Jimano's Pizzeria's deft dough-tossers craft homemade crusts, succulent sauces, and pies layered with fresh ingredients for an oven-fresh menu of Chicago-style pizzas. Top a thin-crust cheese pizza ($15.80 for a 16") or piñata-pack a pan-baked deep-dish cheese pizza ($17.95 for a 16") with a panoply of ingredients, such as pepperoni, mushrooms, bacon, or pineapple ($2.10 per ingredient for a 16" pizza), ensuring that modest pizzas don't have to arrive at the table undressed. Cooks also create stacked delights such as the italian beef ($5.85) or the crispy buffalo chicken sandwich ($5.99); baby back ribs ($16.99 for a full slab, $14.99 for a half slab) offer carnivorous sustenance coated in a homemade St. Louis–style barbecue sauce. The pizzeria's famed bread sticks ($3.99) satisfy carb cravings alongside a slew of pasta dishes, which arrive with sides of saucy banter and cheesy dialogue.
Originally opened in 1998, Papa Saverio’s Pizzeria now operates out of more than 20 locations spread across the Midwest. Each location uses 40-year-old family recipes to build a menu of italian-beef sandwiches, pastas, and create-your-own or specialty pizzas sprinkled with the restaurant’s own blend of cheeses and more than 20 toppings. Five varieties of crust thickness range from crispy thin to stuffed, which folds cheese, toppings, and a personalized fortune between two layers of crust crowned with a swirl of homemade pizza sauce. The kitchen’s rotating deck oven ensures consistent cooking throughout each pizza, calzone, and baked pasta dish.
Serving Chicago's Best Stuffed and Thin Crust Pizzas for over 30 years! Family owned & operated, we're here personally serving homemade, handmade pizza specialties, delicious pastas with sauces made from scratch, hearty sandwiches and the freshest gourmet salads. Open 7 days a week at 11 am for delivery or carry-out.
Though the communal plates of Italian food at Mandile's Italian Ristorante may look like exactly those served in the country homes of Catanzaro, Italy—looks can be deceiving. That's because the restaurant's chefs have not only mastered the traditional sauces and pastas of the region, they have found ways to seamlessly modify them to accommodate dietary requests. They can swap in whole-wheat or gluten-free pasta into most of their pasta dishes or pasta pinatas, such as the ravioli filled with four cheeses and topped with tomato cream and curls of parmigiano reggiano. Every day, they make their noodles fresh in house so that each dish bursts with natural flavors instead of preservatives. To pair with these pastas, they cook up anitpasti options such as the fried calamari and brick-oven pizzettes layered with traditional Italian toppings. No Italian meal is complete without a glass of wine, so the staff pour glasses of red and white varietals from throughout Italy and California.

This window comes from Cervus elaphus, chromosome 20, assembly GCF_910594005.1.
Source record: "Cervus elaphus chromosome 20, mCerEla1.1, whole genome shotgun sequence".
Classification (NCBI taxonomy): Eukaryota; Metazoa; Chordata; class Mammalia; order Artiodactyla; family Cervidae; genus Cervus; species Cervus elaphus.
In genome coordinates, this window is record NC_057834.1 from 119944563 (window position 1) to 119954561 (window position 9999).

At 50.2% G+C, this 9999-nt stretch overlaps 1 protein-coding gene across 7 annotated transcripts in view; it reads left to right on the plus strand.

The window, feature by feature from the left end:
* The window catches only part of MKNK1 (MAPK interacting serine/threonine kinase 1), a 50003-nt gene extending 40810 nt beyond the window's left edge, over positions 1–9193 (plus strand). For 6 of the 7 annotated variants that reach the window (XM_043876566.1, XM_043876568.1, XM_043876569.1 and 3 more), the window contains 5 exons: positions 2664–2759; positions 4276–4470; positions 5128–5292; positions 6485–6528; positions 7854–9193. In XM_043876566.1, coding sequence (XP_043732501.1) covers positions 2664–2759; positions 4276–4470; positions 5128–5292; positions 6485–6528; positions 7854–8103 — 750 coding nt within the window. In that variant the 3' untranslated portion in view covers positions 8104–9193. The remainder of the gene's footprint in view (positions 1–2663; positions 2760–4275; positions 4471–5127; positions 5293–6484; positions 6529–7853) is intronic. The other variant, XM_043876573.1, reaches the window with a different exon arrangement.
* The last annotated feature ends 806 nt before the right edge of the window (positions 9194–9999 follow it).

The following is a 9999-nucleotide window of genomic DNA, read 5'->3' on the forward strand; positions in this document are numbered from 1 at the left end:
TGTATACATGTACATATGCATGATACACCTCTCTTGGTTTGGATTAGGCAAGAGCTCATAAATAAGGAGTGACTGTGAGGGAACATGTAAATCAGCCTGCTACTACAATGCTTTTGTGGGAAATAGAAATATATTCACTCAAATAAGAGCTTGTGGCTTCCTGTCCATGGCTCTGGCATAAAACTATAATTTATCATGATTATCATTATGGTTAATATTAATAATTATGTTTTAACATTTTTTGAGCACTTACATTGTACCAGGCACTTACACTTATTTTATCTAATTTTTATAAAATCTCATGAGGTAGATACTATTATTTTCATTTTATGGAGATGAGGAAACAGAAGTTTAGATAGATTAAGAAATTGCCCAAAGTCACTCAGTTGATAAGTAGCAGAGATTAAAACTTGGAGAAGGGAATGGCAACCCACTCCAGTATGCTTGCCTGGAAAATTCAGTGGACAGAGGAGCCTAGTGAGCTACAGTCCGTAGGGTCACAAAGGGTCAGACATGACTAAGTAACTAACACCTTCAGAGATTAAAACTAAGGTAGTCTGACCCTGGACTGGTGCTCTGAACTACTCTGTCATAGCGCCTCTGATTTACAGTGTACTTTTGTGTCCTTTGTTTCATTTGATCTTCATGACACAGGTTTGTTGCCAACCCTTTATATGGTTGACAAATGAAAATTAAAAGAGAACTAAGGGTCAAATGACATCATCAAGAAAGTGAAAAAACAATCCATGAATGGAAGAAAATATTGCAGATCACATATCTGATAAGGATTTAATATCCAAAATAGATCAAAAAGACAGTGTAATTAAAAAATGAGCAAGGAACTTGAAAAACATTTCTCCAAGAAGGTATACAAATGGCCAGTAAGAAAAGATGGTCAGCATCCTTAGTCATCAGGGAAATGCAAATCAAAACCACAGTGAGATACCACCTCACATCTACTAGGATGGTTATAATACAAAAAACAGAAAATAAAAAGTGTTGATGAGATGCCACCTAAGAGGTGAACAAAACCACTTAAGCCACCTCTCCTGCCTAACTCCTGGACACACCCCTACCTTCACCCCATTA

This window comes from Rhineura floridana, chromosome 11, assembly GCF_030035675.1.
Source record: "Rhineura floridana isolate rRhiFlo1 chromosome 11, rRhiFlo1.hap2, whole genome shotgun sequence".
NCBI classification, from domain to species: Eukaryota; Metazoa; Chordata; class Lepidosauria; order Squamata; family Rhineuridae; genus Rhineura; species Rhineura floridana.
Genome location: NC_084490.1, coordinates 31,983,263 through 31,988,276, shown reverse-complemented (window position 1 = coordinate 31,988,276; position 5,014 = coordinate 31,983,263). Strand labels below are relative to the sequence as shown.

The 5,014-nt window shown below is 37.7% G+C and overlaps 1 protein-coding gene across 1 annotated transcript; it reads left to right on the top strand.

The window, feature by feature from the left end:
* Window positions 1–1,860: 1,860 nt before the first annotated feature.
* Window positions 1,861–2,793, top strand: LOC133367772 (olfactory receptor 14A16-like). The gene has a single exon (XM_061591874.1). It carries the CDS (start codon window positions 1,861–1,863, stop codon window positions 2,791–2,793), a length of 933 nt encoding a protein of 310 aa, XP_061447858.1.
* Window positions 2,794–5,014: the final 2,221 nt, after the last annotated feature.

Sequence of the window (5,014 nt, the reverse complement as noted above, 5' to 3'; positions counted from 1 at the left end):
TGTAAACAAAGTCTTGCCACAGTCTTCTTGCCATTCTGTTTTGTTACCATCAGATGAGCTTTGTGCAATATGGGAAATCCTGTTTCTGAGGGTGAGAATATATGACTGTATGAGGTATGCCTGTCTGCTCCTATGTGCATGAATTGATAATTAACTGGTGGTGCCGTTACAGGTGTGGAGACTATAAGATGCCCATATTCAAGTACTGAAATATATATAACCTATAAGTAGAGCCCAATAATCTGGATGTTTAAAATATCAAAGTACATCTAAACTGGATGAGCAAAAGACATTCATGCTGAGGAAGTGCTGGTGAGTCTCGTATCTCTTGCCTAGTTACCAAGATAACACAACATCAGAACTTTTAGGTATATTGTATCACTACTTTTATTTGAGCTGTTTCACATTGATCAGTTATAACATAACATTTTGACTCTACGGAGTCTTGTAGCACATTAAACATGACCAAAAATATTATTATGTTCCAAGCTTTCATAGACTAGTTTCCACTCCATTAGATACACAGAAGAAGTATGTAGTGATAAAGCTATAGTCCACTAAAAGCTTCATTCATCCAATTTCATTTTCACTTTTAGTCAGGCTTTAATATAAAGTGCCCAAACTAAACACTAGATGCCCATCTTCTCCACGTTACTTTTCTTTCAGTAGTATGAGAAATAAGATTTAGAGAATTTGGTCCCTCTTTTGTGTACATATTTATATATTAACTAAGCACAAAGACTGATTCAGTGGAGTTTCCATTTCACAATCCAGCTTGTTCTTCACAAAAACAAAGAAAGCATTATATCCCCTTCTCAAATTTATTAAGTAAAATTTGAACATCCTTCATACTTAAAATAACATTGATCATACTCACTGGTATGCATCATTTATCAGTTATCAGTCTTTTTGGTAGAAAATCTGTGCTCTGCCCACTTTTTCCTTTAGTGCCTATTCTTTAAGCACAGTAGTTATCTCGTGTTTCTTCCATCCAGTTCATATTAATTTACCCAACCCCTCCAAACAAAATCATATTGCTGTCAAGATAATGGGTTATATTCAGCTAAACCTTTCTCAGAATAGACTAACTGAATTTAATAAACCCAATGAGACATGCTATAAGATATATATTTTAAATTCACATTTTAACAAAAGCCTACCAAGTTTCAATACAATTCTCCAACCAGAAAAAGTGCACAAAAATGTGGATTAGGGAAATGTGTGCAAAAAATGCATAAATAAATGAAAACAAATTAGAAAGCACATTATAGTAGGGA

Using fresh ingredients, chef Mario Arevalo scratch-crafts a menu of Italian-American fare with Spanish and Mediterranean influences. Quickly quiet talkative tummies with a black-olive tapenade, kalamata olives puréed with garlic, fresh herbs, imported cheeses, and extra-virgin olive oil, and served with herb crostini ($3.25). The pasta aglio olio—angel-hair pasta tossed with sautéed garlic, herbs, spicy red-pepper flakes, white wine, and butter—is cooked al dente and doubles as dental floss ($7.50). The herb-breaded Sicilian pork sandwich warms finger docks and bellies with a cloak of marinara sauce and baked cheeses ($8.75), and the pollo vesuvio keeps forks fit with a plated obstacle course featuring a pan-seared chicken-breast mountain, a shallow pool of garlic-and-white-wine sauce, green peas for juggling, and fried potato wedges for balancing on the nose ($11.25).
Reds and yellows filter through stained-glass windows, playing across the exposed-brick walls and white linens inside Cucina Bella's dining room. The modern bistro's set of robust menus touting custom-built pasta, and sherry-kissed steaks earned the eatery the top spot on McHenry County Magazine's 2010 Best of the Fox list.